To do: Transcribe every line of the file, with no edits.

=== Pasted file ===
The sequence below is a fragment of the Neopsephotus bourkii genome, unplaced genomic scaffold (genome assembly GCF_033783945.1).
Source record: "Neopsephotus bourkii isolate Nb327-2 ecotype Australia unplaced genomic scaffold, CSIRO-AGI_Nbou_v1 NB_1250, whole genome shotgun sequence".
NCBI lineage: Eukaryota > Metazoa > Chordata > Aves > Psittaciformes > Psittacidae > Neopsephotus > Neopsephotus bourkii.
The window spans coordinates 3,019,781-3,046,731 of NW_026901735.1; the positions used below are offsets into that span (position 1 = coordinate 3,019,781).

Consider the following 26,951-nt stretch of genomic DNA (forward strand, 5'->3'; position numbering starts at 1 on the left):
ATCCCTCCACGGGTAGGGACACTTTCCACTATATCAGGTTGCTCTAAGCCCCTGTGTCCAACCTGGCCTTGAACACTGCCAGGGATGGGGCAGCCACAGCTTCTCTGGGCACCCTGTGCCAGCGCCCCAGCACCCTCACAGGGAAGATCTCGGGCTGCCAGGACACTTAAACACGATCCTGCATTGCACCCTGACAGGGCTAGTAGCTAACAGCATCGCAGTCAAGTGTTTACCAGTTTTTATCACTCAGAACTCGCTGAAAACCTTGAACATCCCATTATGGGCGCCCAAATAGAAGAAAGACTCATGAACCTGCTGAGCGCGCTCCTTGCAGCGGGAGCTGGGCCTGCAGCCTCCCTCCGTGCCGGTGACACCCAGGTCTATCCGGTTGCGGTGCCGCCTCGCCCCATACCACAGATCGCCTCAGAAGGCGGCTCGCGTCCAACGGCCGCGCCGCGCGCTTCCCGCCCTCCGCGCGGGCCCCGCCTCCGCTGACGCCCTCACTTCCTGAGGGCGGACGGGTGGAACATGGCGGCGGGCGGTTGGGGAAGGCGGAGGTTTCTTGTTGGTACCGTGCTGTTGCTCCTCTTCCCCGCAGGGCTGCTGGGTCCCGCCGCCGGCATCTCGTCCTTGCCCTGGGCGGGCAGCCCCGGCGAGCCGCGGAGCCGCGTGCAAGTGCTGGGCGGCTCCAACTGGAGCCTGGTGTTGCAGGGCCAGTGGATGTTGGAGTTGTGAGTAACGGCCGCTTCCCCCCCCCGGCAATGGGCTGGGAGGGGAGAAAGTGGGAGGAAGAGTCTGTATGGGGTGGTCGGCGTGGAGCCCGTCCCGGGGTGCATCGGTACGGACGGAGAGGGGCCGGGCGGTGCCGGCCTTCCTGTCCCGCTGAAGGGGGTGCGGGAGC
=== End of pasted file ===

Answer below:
The sequence below is a fragment of the Neopsephotus bourkii genome, unplaced genomic scaffold (genome assembly GCF_033783945.1).
Source record: "Neopsephotus bourkii isolate Nb327-2 ecotype Australia unplaced genomic scaffold, CSIRO-AGI_Nbou_v1 NB_1250, whole genome shotgun sequence".
NCBI lineage: Eukaryota > Metazoa > Chordata > Aves > Psittaciformes > Psittacidae > Neopsephotus > Neopsephotus bourkii.
The window spans coordinates 3,019,781-3,046,731 of NW_026901735.1; the positions used below are offsets into that span (position 1 = coordinate 3,019,781).

Consider the following 26,951-nt stretch of genomic DNA (forward strand, 5'->3'; position numbering starts at 1 on the left):
ATCCCTCCACGGGTAGGGACACTTTCCACTATATCAGGTTGCTCTAAGCCCCTGTGTCCAACCTGGCCTTGAACACTGCCAGGGATGGGGCAGCCACAGCTTCTCTGGGCACCCTGTGCCAGCGCCCCAGCACCCTCACAGGGAAGATCTCGGGCTGCCAGGACACTTAAACACGATCCTGCATTGCACCCTGACAGGGCTAGTAGCTAACAGCATCGCAGTCAAGTGTTTACCAGTTTTTATCACTCAGAACTCGCTGAAAACCTTGAACATCCCATTATGGGCGCCCAAATAGAAGAAAGACTCATGAACCTGCTGAGCGCGCTCCTTGCAGCGGGAGCTGGGCCTGCAGCCTCCCTCCGTGCCGGTGACACCCAGGTCTATCCGGTTGCGGTGCCGCCTCGCCCCATACCACAGATCGCCTCAGAAGGCGGCTCGCGTCCAACGGCCGCGCCGCGCGCTTCCCGCCCTCCGCGCGGGCCCCGCCTCCGCTGACGCCCTCACTTCCTGAGGGCGGACGGGTGGAACATGGCGGCGGGCGGTTGGGGAAGGCGGAGGTTTCTTGTTGGTACCGTGCTGTTGCTCCTCTTCCCCGCAGGGCTGCTGGGTCCCGCCGCCGGCATCTCGTCCTTGCCCTGGGCGGGCAGCCCCGGCGAGCCGCGGAGCCGCGTGCAAGTGCTGGGCGGCTCCAACTGGAGCCTGGTGTTGCAGGGCCAGTGGATGTTGGAGTTGTGAGTAACGGCCGCTTCCCCCCCCCGGCAATGGGCTGGGAGGGGAGAAAGTGGGAGGAAGAGTCTGTATGGGGTGGTCGGCGTGGAGCCCGTCCCGGGGTGCATCGGTACGGACGGAGAGGGGCCGGGCGGTGCCGGCCTTCCTGTCCCGCTGAAGGGGGTGCGGGAGC